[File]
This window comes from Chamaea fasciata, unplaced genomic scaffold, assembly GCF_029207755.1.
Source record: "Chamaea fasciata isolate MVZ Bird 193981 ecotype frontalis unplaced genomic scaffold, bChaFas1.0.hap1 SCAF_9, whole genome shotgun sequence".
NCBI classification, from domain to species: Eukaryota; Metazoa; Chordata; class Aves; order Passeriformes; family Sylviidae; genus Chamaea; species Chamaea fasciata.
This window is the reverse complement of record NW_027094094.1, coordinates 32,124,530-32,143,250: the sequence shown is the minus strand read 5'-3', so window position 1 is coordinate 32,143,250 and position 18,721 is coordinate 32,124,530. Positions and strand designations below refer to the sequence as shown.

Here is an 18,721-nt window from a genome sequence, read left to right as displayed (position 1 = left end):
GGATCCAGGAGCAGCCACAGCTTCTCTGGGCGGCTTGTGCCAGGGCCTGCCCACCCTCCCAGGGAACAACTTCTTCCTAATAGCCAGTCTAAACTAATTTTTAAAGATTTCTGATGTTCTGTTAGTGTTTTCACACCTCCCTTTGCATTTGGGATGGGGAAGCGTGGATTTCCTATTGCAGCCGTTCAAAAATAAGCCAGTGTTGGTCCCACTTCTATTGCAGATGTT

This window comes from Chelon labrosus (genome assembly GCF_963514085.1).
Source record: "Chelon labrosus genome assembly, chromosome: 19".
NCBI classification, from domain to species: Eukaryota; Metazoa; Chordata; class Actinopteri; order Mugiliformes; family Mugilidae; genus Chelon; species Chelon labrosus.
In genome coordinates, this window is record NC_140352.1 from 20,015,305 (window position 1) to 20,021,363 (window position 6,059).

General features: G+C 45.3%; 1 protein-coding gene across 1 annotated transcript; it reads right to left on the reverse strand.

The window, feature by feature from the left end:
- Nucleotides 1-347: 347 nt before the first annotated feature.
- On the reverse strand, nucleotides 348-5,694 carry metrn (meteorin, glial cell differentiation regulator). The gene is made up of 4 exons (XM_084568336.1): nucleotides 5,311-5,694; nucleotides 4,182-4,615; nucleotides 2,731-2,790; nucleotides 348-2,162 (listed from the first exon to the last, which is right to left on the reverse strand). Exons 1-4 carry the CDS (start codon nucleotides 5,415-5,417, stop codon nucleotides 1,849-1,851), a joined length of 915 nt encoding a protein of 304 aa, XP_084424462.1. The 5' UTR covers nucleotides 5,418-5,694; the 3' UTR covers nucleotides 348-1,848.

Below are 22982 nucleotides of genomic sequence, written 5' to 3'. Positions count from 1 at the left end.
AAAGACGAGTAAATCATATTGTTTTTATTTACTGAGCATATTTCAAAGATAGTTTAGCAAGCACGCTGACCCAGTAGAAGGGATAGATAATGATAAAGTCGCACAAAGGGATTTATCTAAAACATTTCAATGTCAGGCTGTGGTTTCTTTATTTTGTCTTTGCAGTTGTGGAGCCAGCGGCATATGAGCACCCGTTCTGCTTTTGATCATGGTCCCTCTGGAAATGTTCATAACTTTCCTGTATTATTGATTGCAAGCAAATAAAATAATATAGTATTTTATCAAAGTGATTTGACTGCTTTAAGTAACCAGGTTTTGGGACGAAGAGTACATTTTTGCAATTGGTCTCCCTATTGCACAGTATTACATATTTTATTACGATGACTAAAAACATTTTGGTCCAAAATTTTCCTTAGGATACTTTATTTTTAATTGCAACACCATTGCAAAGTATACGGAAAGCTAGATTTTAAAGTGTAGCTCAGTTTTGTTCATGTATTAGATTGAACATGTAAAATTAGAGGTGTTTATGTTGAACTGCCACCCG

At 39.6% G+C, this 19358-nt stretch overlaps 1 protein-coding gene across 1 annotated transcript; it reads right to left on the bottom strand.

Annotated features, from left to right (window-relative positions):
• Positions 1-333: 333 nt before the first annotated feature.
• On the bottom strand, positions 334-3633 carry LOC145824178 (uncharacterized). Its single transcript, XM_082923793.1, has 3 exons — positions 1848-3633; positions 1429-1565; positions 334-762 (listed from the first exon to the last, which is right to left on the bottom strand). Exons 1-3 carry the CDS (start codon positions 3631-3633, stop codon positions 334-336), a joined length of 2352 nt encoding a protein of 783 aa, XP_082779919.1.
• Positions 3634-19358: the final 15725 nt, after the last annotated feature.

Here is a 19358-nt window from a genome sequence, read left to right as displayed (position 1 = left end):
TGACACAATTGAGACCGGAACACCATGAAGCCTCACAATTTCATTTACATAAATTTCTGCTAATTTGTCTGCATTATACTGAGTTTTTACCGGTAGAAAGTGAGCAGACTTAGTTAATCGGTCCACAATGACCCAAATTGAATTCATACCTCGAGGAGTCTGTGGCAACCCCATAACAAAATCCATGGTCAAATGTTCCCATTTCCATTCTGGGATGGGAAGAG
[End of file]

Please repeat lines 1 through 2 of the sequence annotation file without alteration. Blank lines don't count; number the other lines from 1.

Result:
This window comes from Chamaea fasciata, unplaced genomic scaffold, assembly GCF_029207755.1.
Source record: "Chamaea fasciata isolate MVZ Bird 193981 ecotype frontalis unplaced genomic scaffold, bChaFas1.0.hap1 SCAF_9, whole genome shotgun sequence".